I am praying that my mother doesn't last a lot longer, She's miserable, she can hardly move, nobody visits her without me calling and guilting them into it....yes, she's cared for, but so lonely-- but she dug this pit. I was screamed at, had things thrown at me, told I was fat, dumb, stupid, a waste of space, too "expensive", worthless, the cause of all her problems--deal with THAT for 20 years and beyond and you get a tad callused. Whoa.....kinda went off topic. Basically, if my mother was holding me back from living my life at this point in my life.... wouldn't give her that much control.
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You need to live your life. Your father has options that he's choosing not to use, because he has you and your husband meeting his every need. You don't owe your father your health or happiness. Offer to help him get set up with more care. If he doesn't take you up on it, well that's his choice. Good luck and enjoy yourselves!!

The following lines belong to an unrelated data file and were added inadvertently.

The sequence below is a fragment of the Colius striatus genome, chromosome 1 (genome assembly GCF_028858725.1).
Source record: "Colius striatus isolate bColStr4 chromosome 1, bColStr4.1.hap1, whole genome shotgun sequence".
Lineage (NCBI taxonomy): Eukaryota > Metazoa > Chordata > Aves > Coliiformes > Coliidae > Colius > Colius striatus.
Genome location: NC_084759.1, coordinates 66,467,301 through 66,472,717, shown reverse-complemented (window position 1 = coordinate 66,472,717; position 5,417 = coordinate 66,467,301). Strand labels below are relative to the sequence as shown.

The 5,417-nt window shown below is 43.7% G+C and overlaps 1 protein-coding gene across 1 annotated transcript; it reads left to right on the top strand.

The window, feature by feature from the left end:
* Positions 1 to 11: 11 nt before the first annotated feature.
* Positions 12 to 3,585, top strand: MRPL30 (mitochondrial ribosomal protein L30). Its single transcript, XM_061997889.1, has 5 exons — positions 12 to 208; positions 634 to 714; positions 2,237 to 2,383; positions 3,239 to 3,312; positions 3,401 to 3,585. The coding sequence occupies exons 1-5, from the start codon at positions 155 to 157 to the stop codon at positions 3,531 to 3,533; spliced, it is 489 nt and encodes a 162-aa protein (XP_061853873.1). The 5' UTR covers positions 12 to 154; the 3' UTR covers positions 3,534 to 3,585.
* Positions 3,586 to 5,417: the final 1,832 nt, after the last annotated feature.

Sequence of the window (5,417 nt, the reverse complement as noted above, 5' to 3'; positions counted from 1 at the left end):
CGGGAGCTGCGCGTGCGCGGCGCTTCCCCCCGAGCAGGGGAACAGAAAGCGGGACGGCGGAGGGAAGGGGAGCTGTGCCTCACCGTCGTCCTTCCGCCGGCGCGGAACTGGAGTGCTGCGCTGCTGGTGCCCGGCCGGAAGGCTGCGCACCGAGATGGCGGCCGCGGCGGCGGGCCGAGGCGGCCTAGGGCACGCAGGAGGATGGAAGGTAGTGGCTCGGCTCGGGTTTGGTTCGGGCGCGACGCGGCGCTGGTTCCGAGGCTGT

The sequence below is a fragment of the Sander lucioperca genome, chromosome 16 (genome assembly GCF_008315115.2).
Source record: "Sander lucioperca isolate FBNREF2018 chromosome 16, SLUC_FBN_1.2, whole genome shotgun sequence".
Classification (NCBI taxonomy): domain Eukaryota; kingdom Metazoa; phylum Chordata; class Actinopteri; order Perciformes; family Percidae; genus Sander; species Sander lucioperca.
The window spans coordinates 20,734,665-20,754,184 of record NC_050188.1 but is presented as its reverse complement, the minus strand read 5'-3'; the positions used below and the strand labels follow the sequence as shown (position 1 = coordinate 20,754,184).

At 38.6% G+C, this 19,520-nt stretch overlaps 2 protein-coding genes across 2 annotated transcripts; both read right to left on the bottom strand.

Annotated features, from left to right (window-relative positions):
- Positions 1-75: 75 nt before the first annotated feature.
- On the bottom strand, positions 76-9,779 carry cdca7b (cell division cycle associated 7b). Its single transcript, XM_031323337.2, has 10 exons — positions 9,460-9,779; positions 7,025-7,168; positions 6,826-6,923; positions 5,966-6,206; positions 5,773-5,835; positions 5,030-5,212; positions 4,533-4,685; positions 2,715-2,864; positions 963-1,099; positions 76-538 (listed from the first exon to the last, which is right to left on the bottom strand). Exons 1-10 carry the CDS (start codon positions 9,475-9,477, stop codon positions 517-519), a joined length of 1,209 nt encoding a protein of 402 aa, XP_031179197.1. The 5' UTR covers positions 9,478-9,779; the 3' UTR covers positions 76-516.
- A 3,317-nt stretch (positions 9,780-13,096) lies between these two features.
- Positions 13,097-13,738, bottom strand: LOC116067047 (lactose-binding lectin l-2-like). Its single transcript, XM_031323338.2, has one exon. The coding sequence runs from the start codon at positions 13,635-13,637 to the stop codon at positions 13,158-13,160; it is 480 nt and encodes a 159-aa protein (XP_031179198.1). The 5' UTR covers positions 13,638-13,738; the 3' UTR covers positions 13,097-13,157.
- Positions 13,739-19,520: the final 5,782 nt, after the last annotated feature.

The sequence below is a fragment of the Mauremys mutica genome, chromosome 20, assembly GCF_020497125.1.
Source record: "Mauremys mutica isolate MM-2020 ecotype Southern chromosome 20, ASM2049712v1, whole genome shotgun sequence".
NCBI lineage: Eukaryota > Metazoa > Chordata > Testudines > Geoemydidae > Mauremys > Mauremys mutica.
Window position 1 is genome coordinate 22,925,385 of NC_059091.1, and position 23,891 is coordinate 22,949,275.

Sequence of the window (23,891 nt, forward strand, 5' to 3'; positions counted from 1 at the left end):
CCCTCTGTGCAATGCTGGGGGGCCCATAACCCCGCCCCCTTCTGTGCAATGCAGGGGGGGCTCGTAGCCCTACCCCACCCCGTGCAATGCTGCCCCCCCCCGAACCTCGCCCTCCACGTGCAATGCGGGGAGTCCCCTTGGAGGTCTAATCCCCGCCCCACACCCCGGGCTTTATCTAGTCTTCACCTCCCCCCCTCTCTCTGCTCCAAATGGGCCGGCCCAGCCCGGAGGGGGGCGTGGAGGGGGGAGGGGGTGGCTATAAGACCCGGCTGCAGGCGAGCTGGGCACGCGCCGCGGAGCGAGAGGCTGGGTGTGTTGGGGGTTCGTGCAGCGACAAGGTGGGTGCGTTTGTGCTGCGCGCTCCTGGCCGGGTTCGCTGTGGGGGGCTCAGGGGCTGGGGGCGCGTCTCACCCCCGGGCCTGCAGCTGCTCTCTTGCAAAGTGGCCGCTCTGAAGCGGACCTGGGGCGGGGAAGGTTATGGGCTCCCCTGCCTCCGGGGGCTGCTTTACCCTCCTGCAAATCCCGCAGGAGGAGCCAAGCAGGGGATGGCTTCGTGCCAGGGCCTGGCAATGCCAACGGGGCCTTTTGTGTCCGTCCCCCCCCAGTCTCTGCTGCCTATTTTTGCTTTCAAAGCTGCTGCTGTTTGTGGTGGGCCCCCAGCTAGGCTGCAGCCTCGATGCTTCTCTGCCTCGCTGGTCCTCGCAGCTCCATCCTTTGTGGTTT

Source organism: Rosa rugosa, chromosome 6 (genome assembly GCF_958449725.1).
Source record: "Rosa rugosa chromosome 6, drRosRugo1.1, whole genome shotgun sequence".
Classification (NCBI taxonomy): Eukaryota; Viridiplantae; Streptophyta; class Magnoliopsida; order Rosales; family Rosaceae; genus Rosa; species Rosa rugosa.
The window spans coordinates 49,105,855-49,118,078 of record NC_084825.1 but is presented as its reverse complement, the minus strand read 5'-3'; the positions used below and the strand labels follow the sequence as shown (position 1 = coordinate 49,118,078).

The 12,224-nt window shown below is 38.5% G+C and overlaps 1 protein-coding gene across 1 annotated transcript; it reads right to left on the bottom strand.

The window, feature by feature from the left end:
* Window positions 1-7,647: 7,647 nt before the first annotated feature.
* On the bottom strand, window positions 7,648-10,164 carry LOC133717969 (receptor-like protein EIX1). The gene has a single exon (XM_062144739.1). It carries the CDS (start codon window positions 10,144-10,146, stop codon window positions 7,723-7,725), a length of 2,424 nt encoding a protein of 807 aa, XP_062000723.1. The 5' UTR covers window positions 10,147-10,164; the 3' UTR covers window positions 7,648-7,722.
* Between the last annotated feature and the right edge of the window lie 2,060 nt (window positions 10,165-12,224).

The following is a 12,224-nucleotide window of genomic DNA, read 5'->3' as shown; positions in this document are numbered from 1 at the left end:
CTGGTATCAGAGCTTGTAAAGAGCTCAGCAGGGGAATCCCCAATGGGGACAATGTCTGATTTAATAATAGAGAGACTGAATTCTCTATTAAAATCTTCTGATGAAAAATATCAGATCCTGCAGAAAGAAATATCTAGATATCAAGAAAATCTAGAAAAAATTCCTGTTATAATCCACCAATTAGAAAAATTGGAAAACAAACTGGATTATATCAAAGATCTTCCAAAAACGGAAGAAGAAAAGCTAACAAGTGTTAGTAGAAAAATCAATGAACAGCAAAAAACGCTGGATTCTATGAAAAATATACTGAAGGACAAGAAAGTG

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Why should finished not pursue a dream she and her husband have of living in the rustic cabin? Dad has resources, dad is choosing not to use them, thus letting the chips fall knowing finished will step in. Why does loving her dad mean that she has to deny her dream to have her and her husband be his daily drudge? She can love him by being up front with their plans, helping him set up what his daily life will look like - whether a move, or services, etc. and by remaining in contact with him and helping as she can. Why does loving a parent mean that the child has to sacrifice dreams, health, their lives vs using other support services to put together a community of help? There is no way I would want my son to kill a dream so that I can selfishly have him cut my grass because I can't be bothered to sign up a college kid for $20 a week. Go live your dream! Help your dad with the adjustment. L I V E